Thursday, 9 July 2015

Why Greek debt is a problem

Daniel wrote a post some months ago which has a useful point about Greek debt.

Don’t think of the Greek debt burden, either in cash € terms or as a ratio to GDP, as an economic quantity. It basically isn’t an economically meaningful number any more. The purpose of its existence is as a political quantity; it’s part of the means by which control is exercised over the Greek budget by the Eurosystem. The regular rituals of renegotiation of the bailout package, financing of debt maturity peaks and so on, are the way in which the solvent Euroland nations exercise the kind of political control that they feel they need to have if they are going to be fiscally responsible for the bills.

If this is right – and I think it is – it suggests that Greek debt is a different kind of problem than most people argue, but that it is arguably a worse one. Pretty well everybody, including most Greek people on both the left and right, agree that the Greek state is a mess (read Stathis Kalyvas’s book for history on how it got there, and on the relationship between Greece and the West). This creates problems in a common economic area, exactly to the extent that the euro area needs some rough congruence of state capacity across countries to administer all the things (taxes; fiscal policy) that the area needs to function properly as a backstop to monetary union. The story of the eurozone’s relationship with Greece post-crisis is a story of external powers trying to restructure an entire political system from outside, using the crude tools of control that are available to them. The situation is somewhere between the kinds of Washington Consensus restructuring and conditionality that the IMF used to impose as a quid-pro-quo for emergency loans to countries in crisis, and the massive efforts to restructure the political systems of Afghanistan and Iraq post invasion.

Obviously these past efforts have mostly turned out pretty badly (perhaps you can argue some of the IMF cases – but you’d have an uphill battle if you really wanted to make a general defense). There are instances of successful political-restructuring-from-outside in Germany and Japan, but both of those involved (a) military occupation over a long period of time, and (b) relatively strong pre-existing state structures. There isn’t any warrant to believe that this effort will turn out better, or that the Troika-or-whatever-they-call-themselves-these-days have the local knowledge and public legitimacy to bring real changes through. The more plausible scenario is the one we have – locals vacillating between (a) resentfully going through the bare minimum of the motions of reform that they think they need to go through to get the money, and (b) resisting outright. This is not a recipe for long term success at anything apart from fostering grudges on both sides.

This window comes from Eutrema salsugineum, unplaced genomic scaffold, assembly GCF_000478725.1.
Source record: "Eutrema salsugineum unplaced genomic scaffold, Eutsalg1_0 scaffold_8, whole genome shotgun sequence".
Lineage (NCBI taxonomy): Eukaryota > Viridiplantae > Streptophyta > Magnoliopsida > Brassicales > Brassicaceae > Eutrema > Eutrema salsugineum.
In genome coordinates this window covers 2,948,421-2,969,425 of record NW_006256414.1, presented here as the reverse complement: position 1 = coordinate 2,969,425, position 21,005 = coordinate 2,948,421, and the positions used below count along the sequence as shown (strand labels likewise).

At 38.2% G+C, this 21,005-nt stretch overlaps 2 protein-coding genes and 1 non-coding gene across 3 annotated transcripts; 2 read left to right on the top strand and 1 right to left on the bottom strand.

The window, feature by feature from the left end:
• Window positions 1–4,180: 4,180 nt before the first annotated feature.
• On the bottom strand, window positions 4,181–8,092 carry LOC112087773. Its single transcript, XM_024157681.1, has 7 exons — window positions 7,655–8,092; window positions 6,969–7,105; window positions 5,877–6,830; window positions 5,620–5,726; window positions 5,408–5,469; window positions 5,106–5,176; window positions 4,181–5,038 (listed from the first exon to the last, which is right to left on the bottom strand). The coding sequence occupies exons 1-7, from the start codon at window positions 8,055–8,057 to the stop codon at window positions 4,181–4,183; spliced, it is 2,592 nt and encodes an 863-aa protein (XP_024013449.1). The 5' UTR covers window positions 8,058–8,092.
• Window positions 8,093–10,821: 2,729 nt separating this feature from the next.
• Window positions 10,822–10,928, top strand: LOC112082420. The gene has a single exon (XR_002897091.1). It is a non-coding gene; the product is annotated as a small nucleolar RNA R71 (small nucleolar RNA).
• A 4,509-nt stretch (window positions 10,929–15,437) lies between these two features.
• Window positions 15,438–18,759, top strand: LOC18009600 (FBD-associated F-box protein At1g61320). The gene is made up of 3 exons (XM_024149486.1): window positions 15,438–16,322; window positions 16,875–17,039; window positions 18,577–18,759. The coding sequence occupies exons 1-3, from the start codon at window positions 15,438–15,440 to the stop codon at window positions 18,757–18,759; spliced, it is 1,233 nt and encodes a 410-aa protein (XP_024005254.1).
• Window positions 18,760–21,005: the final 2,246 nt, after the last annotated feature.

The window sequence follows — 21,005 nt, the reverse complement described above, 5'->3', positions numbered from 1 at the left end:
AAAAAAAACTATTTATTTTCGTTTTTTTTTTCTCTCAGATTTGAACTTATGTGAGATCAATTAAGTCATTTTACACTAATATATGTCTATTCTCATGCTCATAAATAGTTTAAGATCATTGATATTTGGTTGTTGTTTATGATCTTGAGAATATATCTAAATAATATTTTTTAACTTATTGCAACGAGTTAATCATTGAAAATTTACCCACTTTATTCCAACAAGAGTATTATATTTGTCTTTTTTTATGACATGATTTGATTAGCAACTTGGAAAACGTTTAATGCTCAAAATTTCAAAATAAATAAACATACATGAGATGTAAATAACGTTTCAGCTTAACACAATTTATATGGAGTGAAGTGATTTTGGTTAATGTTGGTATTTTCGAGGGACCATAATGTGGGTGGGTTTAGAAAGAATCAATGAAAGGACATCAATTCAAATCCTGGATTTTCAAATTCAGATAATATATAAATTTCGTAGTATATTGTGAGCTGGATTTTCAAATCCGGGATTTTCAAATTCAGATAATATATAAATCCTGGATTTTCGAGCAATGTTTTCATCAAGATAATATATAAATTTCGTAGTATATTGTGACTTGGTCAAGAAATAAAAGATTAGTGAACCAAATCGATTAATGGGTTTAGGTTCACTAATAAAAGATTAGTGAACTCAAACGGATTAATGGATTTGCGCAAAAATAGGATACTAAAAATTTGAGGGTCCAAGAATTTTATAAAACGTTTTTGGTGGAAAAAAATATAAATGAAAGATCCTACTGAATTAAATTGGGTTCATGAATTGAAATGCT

However, it gets worse. If I understand Daniel’s arguments over the last few years rightly, he thinks that the Greeks should just shut up and get on with it, since (a) the alternative is worse, and (b) given the unsustainability of the debt burden, the richer eurozone countries are going to quietly disappear it at some unstated point in the future when everything becomes less politicized. This is not, contra some commenters, a stupid or evil argument – but I don’t know that it’s right either. The Greek state is not the only one that is underdeveloped – the EU/Eurozone one is too, meaning that there isn’t any single actor that can strike deals, whether informal or formal, on the part of the collectivity. It’s not at all clear that anyone can quietly make a credible commitment to Greece to knuckle under in the expectation of better things in the long run, because it’s not clear that anyone on the other side of that bargain can push through a long term restructuring of debt given how toxic the politics have become. Even if the Greeks started behaving exactly as the rich eurozone countries want them to, it’s not clear that the latter countries’ publics will be willing to forgive what appears to them as vast amounts of taxpayers’ money – and under the current system as I understand it (happy to be corrected if I’m wrong, since much of the devil is in the detail), all that it takes is one member state with a cranky right wing coalition partner to refuse a deal.

To be clear – none of this conducts towards any specific recommendations for what Greece or the eurozone countries ought to do. It’s a lot more modest than that. If we treat Greek debt as a political instrument of control rather than a quantity that is going to be demanded from the Greek people over the shorter run, we should be arguing about the project for which that instrument is being deployed, and asking whether (a) it is fit for purpose, and (b) whether the kind of project that it’s being used for is one that’s going to work over the longer term. We should also be wondering (c ) about the endogenous ways in which the instrument of debt as a form of political control affects the actors on both sides of the relationship, and whether it makes some successful and mutually acceptable long term modus vivendi more or less likely. Obviously, I’m skeptical on all of these (and given past track record, I’d have expected Daniel to be more skeptical on (a) and (b) than he appears to be), but willing to hear counter-arguments.

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